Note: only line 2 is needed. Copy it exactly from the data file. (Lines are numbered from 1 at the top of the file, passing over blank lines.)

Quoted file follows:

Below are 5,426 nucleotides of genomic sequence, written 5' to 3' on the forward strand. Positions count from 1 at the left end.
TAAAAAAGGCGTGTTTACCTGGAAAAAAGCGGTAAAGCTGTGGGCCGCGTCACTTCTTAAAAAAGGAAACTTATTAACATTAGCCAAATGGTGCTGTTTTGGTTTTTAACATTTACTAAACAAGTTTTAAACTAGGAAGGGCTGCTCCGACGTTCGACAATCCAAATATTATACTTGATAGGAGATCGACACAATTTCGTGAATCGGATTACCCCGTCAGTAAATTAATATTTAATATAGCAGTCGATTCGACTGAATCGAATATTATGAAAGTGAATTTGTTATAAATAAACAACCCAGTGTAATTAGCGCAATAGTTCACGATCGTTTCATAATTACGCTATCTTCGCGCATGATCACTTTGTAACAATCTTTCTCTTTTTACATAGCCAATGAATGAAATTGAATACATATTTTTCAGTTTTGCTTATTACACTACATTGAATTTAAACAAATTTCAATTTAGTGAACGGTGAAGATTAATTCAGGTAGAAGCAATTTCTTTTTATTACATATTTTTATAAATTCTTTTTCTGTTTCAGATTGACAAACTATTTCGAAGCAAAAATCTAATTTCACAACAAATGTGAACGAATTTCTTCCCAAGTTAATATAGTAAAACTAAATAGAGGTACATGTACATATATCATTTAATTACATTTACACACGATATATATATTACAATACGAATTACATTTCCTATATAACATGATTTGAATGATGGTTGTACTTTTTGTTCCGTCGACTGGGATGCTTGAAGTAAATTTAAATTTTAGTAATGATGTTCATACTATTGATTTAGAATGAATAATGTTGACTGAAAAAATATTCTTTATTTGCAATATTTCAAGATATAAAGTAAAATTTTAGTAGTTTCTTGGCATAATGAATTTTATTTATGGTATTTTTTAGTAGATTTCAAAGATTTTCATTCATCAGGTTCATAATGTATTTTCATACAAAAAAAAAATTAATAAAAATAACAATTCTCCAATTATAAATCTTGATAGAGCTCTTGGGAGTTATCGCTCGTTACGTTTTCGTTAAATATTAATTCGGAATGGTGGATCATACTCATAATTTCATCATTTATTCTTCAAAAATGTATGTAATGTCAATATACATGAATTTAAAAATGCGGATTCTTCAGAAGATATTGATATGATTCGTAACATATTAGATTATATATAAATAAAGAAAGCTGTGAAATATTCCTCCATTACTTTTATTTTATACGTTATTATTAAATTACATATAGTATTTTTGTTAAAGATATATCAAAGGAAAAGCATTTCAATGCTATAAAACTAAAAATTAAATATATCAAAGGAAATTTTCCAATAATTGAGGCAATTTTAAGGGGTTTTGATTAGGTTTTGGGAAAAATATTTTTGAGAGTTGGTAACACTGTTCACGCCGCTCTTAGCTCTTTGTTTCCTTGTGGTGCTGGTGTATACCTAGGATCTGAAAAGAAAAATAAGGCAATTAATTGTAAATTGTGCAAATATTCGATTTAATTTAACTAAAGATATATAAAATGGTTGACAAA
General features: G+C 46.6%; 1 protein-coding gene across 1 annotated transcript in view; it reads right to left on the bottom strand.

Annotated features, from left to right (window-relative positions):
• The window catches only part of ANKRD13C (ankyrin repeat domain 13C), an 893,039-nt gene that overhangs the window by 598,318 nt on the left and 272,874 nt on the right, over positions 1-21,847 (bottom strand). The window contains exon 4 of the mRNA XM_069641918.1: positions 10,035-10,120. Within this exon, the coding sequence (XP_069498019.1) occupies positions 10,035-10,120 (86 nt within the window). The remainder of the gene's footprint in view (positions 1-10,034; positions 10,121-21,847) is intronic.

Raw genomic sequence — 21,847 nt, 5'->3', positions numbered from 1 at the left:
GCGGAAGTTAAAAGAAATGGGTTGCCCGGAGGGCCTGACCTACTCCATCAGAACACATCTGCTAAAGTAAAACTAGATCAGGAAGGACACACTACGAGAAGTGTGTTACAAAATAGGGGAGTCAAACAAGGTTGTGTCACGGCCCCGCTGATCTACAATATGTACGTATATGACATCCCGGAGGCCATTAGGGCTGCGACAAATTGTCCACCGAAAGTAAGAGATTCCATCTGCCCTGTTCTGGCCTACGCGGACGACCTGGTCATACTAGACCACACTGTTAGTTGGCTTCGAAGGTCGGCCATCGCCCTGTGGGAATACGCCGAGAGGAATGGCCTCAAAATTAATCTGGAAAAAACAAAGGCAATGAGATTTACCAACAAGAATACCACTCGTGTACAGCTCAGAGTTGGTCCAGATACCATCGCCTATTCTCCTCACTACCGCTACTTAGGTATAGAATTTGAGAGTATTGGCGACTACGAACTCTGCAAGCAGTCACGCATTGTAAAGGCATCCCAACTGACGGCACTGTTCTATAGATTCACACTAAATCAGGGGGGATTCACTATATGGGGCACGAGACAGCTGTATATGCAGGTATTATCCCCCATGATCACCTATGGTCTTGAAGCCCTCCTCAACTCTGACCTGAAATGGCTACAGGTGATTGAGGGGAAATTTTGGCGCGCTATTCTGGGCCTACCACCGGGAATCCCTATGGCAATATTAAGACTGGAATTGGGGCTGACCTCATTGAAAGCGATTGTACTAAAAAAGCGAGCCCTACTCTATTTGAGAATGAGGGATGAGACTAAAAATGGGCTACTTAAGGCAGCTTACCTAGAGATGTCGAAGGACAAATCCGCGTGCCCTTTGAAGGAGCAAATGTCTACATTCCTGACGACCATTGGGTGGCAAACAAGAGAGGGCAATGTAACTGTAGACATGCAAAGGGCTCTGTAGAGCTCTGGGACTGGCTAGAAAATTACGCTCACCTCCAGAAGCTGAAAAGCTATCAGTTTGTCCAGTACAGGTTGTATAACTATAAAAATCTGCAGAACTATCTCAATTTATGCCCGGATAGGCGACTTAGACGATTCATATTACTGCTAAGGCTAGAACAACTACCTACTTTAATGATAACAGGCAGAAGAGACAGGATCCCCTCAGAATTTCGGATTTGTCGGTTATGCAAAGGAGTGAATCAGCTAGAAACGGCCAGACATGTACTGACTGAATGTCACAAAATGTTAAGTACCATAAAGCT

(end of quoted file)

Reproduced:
TAAAAAAGGCGTGTTTACCTGGAAAAAAGCGGTAAAGCTGTGGGCCGCGTCACTTCTTAAAAAAGGAAACTTATTAACATTAGCCAAATGGTGCTGTTTTGGTTTTTAACATTTACTAAACAAGTTTTAAACTAGGAAGGGCTGCTCCGACGTTCGACAATCCAAATATTATACTTGATAGGAGATCGACACAATTTCGTGAATCGGATTACCCCGTCAGTAAATTAATATTTAATATAGCAGTCGATTCGACTGAATCGAATATTATGAAAGTGAATTTGTTATAAATAAACAACCCAGTGTAATTAGCGCAATAGTTCACGATCGTTTCATAATTACGCTATCTTCGCGCATGATCACTTTGTAACAATCTTTCTCTTTTTACATAGCCAATGAATGAAATTGAATACATATTTTTCAGTTTTGCTTATTACACTACATTGAATTTAAACAAATTTCAATTTAGTGAACGGTGAAGATTAATTCAGGTAGAAGCAATTTCTTTTTATTACATATTTTTATAAATTCTTTTTCTGTTTCAGATTGACAAACTATTTCGAAGCAAAAATCTAATTTCACAACAAATGTGAACGAATTTCTTCCCAAGTTAATATAGTAAAACTAAATAGAGGTACATGTACATATATCATTTAATTACATTTACACACGATATATATATTACAATACGAATTACATTTCCTATATAACATGATTTGAATGATGGTTGTACTTTTTGTTCCGTCGACTGGGATGCTTGAAGTAAATTTAAATTTTAGTAATGATGTTCATACTATTGATTTAGAATGAATAATGTTGACTGAAAAAATATTCTTTATTTGCAATATTTCAAGATATAAAGTAAAATTTTAGTAGTTTCTTGGCATAATGAATTTTATTTATGGTATTTTTTAGTAGATTTCAAAGATTTTCATTCATCAGGTTCATAATGTATTTTCATACAAAAAAAAAATTAATAAAAATAACAATTCTCCAATTATAAATCTTGATAGAGCTCTTGGGAGTTATCGCTCGTTACGTTTTCGTTAAATATTAATTCGGAATGGTGGATCATACTCATAATTTCATCATTTATTCTTCAAAAATGTATGTAATGTCAATATACATGAATTTAAAAATGCGGATTCTTCAGAAGATATTGATATGATTCGTAACATATTAGATTATATATAAATAAAGAAAGCTGTGAAATATTCCTCCATTACTTTTATTTTATACGTTATTATTAAATTACATATAGTATTTTTGTTAAAGATATATCAAAGGAAAAGCATTTCAATGCTATAAAACTAAAAATTAAATATATCAAAGGAAATTTTCCAATAATTGAGGCAATTTTAAGGGGTTTTGATTAGGTTTTGGGAAAAATATTTTTGAGAGTTGGTAACACTGTTCACGCCGCTCTTAGCTCTTTGTTTCCTTGTGGTGCTGGTGTATACCTAGGATCTGAAAAGAAAAATAAGGCAATTAATTGTAAATTGTGCAAATATTCGATTTAATTTAACTAAAGATATATAAAATGGTTGACAAA